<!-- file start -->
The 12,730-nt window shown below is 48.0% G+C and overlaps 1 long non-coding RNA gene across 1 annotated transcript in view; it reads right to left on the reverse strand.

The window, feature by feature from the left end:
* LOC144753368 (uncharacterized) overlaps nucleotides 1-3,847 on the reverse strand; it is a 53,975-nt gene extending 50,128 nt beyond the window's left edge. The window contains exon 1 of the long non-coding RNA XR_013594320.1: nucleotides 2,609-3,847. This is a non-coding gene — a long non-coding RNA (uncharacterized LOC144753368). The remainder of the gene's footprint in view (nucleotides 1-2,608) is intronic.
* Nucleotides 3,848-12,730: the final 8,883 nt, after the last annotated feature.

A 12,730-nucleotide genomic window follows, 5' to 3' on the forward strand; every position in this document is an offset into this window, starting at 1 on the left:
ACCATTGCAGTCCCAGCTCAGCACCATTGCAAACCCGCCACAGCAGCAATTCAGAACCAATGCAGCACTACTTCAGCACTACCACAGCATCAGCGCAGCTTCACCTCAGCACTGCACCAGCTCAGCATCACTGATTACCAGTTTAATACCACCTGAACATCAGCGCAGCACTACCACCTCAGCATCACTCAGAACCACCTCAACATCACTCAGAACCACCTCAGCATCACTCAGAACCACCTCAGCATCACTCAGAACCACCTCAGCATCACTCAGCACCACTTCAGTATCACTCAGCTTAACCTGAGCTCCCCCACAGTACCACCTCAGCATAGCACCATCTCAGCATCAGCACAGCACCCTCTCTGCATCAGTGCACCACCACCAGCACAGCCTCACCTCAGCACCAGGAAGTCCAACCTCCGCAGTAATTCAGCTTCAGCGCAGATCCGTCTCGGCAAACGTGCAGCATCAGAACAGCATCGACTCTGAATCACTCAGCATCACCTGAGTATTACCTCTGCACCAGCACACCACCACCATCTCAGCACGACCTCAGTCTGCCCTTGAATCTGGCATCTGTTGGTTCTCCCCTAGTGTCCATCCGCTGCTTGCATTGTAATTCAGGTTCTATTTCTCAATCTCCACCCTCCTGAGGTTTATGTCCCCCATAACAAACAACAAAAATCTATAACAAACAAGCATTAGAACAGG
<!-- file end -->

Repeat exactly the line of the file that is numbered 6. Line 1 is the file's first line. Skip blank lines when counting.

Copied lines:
ACCATTGCAGTCCCAGCTCAGCACCATTGCAAACCCGCCACAGCAGCAATTCAGAACCAATGCAGCACTACTTCAGCACTACCACAGCATCAGCGCAGCTTCACCTCAGCACTGCACCAGCTCAGCATCACTGATTACCAGTTTAATACCACCTGAACATCAGCGCAGCACTACCACCTCAGCATCACTCAGAACCACCTCAACATCACTCAGAACCACCTCAGCATCACTCAGAACCACCTCAGCATCACTCAGAACCACCTCAGCATCACTCAGCACCACTTCAGTATCACTCAGCTTAACCTGAGCTCCCCCACAGTACCACCTCAGCATAGCACCATCTCAGCATCAGCACAGCACCCTCTCTGCATCAGTGCACCACCACCAGCACAGCCTCACCTCAGCACCAGGAAGTCCAACCTCCGCAGTAATTCAGCTTCAGCGCAGATCCGTCTCGGCAAACGTGCAGCATCAGAACAGCATCGACTCTGAATCACTCAGCATCACCTGAGTATTACCTCTGCACCAGCACACCACCACCATCTCAGCACGACCTCAGTCTGCCCTTGAATCTGGCATCTGTTGGTTCTCCCCTAGTGTCCATCCGCTGCTTGCATTGTAATTCAGGTTCTATTTCTCAATCTCCACCCTCCTGAGGTTTATGTCCCCCATAACAAACAACAAAAATCTATAACAAACAAGCATTAGAACAGG